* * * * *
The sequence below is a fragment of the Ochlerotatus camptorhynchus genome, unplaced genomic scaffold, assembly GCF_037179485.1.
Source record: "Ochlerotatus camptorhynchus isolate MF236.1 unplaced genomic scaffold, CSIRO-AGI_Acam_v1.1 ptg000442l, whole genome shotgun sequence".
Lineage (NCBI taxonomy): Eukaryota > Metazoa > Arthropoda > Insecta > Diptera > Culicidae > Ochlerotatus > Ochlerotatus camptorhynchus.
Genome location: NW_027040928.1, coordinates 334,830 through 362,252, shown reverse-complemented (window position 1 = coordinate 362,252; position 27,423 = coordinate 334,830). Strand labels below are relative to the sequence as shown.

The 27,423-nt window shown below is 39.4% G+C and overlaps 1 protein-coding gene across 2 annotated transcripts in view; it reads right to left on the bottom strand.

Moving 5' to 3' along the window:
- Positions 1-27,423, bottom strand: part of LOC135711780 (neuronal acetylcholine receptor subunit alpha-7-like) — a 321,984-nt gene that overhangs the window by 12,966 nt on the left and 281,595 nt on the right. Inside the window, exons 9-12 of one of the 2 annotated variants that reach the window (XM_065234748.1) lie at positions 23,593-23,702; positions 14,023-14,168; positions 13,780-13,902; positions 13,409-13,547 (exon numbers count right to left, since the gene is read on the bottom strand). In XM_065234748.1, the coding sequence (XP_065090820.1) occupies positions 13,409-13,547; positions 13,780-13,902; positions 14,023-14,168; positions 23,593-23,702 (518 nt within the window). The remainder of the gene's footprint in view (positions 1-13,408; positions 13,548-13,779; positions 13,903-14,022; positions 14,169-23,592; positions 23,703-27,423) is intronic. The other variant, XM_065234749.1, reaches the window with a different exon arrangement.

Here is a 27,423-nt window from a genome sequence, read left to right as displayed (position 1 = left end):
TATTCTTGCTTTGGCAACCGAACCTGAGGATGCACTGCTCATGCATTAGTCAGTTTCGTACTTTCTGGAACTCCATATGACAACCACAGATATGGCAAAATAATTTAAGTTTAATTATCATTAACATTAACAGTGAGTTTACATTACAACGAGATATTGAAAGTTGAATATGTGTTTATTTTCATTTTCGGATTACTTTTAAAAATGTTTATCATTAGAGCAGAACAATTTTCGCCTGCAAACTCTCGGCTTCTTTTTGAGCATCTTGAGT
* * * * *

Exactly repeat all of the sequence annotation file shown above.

The sequence below is a fragment of the Ochlerotatus camptorhynchus genome, unplaced genomic scaffold, assembly GCF_037179485.1.
Source record: "Ochlerotatus camptorhynchus isolate MF236.1 unplaced genomic scaffold, CSIRO-AGI_Acam_v1.1 ptg000442l, whole genome shotgun sequence".
Lineage (NCBI taxonomy): Eukaryota > Metazoa > Arthropoda > Insecta > Diptera > Culicidae > Ochlerotatus > Ochlerotatus camptorhynchus.
Genome location: NW_027040928.1, coordinates 334,830 through 362,252, shown reverse-complemented (window position 1 = coordinate 362,252; position 27,423 = coordinate 334,830). Strand labels below are relative to the sequence as shown.

The 27,423-nt window shown below is 39.4% G+C and overlaps 1 protein-coding gene across 2 annotated transcripts in view; it reads right to left on the bottom strand.

Moving 5' to 3' along the window:
- Positions 1-27,423, bottom strand: part of LOC135711780 (neuronal acetylcholine receptor subunit alpha-7-like) — a 321,984-nt gene that overhangs the window by 12,966 nt on the left and 281,595 nt on the right. Inside the window, exons 9-12 of one of the 2 annotated variants that reach the window (XM_065234748.1) lie at positions 23,593-23,702; positions 14,023-14,168; positions 13,780-13,902; positions 13,409-13,547 (exon numbers count right to left, since the gene is read on the bottom strand). In XM_065234748.1, the coding sequence (XP_065090820.1) occupies positions 13,409-13,547; positions 13,780-13,902; positions 14,023-14,168; positions 23,593-23,702 (518 nt within the window). The remainder of the gene's footprint in view (positions 1-13,408; positions 13,548-13,779; positions 13,903-14,022; positions 14,169-23,592; positions 23,703-27,423) is intronic. The other variant, XM_065234749.1, reaches the window with a different exon arrangement.

Here is a 27,423-nt window from a genome sequence, read left to right as displayed (position 1 = left end):
TATTCTTGCTTTGGCAACCGAACCTGAGGATGCACTGCTCATGCATTAGTCAGTTTCGTACTTTCTGGAACTCCATATGACAACCACAGATATGGCAAAATAATTTAAGTTTAATTATCATTAACATTAACAGTGAGTTTACATTACAACGAGATATTGAAAGTTGAATATGTGTTTATTTTCATTTTCGGATTACTTTTAAAAATGTTTATCATTAGAGCAGAACAATTTTCGCCTGCAAACTCTCGGCTTCTTTTTGAGCATCTTGAGT